Cigarette smoking is associated with a significantly elevated rate of cardiovascular disease among people with HIV, but the risk begins to drop after quitting and continues to decline over time, according to findings from the large D:A:D (Data Collection on Adverse events of Anti-HIV Drugs) study presented at CROI (abstract 124).
D:A:D includes more than 33,000 HIV positive participants in the U.S., Europe, and Australia with generally well-controlled HIV disease (most on ART, more than 60% with viral load below 50 copies/mL, median CD4 count about 450 cells/mm3). More than one-third were current smokers and 19% were former smokers; about 8,200 said they quit after entering the cohort.
Current smokers had more than three times the risk for myocardial infarction (MI; heart attack) and ex-smokers approached twice the risk compared with people who never smoked. Among people who quit smoking during follow-up, excess MI risk decreased from 3.73-fold higher during the first non-smoking year, to 3.00-fold after 1-2 years, and finally to 2.07-fold after more than three years -- still about twice the risk of life-long nonsmokers.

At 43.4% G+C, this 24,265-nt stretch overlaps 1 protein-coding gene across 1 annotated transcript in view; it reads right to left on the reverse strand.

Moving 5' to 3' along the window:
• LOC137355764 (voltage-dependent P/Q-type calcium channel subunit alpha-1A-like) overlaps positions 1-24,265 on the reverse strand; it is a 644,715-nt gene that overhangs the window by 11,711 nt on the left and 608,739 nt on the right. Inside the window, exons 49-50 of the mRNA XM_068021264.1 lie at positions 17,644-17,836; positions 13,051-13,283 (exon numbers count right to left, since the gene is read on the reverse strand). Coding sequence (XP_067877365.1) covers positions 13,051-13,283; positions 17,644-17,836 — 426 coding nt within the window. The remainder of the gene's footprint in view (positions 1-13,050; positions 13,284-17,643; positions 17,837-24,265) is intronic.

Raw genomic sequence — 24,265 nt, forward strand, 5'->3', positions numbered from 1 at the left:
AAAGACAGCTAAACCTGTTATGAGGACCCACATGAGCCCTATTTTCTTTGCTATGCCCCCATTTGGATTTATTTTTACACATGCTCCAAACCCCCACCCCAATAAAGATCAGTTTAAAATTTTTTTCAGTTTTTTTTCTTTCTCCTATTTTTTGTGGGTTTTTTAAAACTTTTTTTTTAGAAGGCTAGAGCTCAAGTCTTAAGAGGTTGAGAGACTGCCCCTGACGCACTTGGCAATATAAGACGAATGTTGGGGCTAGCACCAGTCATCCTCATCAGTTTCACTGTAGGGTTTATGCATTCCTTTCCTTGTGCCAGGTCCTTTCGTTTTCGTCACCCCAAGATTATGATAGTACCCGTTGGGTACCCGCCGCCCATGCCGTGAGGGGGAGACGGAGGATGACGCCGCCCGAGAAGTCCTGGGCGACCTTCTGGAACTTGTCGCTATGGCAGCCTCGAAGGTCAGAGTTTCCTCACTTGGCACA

Looking at a broader endpoint of cardiovascular disease, current smokers had 2.19-fold higher risk and former smokers had a 1.38-fold higher risk relative to nonsmokers. Again, excess risk declined steadily among people who quit during the study, falling from 2.32-fold higher during the first year to 1.49-fold after more than three years. But the risk of mortality due to all causes did not decrease in a similar pattern, suggesting that risk of death remains elevated after quitting. "Smoking cessation efforts should be a priority in the management of HIV-positive patients," the researchers recommended.
Liz Highleyman (firstname.lastname@example.org) is a freelance medical writer based in San Francisco.
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